Arbitrary marks also do not suggest or describe anything about a product. Instead of newly created words, however, they are common words that a business might use to describe a service or product that has no connection to the word’s regular definition. This means that the companies must advertise so that the public associates the word with the product or service. Companies that use arbitrary marks are normally granted trademarks.
Arbitrary Marks
Arbitrary marks are words of common knowledge in English that are used to describe a product that doesn’t have any connection to the common definition. Due to the distant relationship between the product and its name, the company needs to educate the public on the association of the word with the good. These marks are capable of holding up fairly well in court. An example of an arbitrary trademark is Apple for its computers and smartphones.

Suggestive marks give the public a suggestion of a service or product but do not specifically describe it. It requires people to infer a link between the mark and the product or service, but there is still a relationship between the two. Suggestive marks generally are granted trademarks. Some examples of suggestive trademarks include Pathfinder for Nissan’s SUV since it suggests a product that is comfortable to drive off of the road or Titleist for golf balls since the word suggests championship equipment for sports.

Problems with Descriptive Marks

There are some problems with descriptive marks. Since they only describe characteristics of products or services, they are not entitled to be registered as trademarks on the USPTO’s Principal Register under the Lanham Act. Instead, they are sent to the Supplemental Register. The Supplemental Register does not allow you to claim the exclusive use rights to the mark in connection with your services or products. The supplemental register also doesn’t allow you to recover statutory damages and attorney’s fees in a trademark lawsuit. Here are some reasons why you should avoid descriptive phrases or words for your mark:

  • They are weak and difficult to enforce;
  • Because they are weak, they are expensive to defend;
  • It costs more money and time to register descriptive marks; and
  • They do not have a high value if you decide to license or sell your business or trademark.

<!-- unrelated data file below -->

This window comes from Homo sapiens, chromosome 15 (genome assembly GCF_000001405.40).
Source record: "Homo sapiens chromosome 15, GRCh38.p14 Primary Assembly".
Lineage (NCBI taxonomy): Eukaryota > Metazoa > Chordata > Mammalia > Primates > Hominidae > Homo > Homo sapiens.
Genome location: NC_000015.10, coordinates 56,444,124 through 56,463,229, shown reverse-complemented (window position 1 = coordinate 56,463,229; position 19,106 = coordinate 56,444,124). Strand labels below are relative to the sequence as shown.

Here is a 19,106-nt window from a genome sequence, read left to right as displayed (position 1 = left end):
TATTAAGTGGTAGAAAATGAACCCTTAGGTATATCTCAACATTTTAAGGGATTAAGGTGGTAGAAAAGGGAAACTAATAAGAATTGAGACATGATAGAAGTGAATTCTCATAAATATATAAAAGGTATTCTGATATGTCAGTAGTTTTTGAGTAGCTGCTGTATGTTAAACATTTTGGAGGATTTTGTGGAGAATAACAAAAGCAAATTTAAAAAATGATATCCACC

When Can You Register Descriptive Marks?

While you are able to place a descriptive mark on the Supplemental Register, doing so grants you substantially less protection. After you have continuously used your descriptive mark for five or more years, a descriptive mark can be determined to have acquired distinctiveness, which can allow you to register it. This would allow you to move your mark to the USPTO’s Principal Register. You can establish acquired distinctiveness of your mark in one of the following ways:

  • Using the mark continuously for a long period of time
  • Heavily advertising your mark with substantial reach and substantial cost

If your mark has acquired a secondary meaning, it will likely be entitled to trademark protection. You can determine whether your mark has acquired distinctiveness by conducting surveys of consumers. If you have continuously used the descriptive mark for five or more years, however, you will not need to conduct surveys for it to qualify for registration and for placement in the Principal Register.

Descriptive marks are difficult to register as trademarks because they only describe the characteristics of the products or services that are being offered. It is better to use a mark that is suggestive, arbitrary or fanciful so that it can be registered. However, if you have used a descriptive mark continuously for five or more years, you may be able to register it.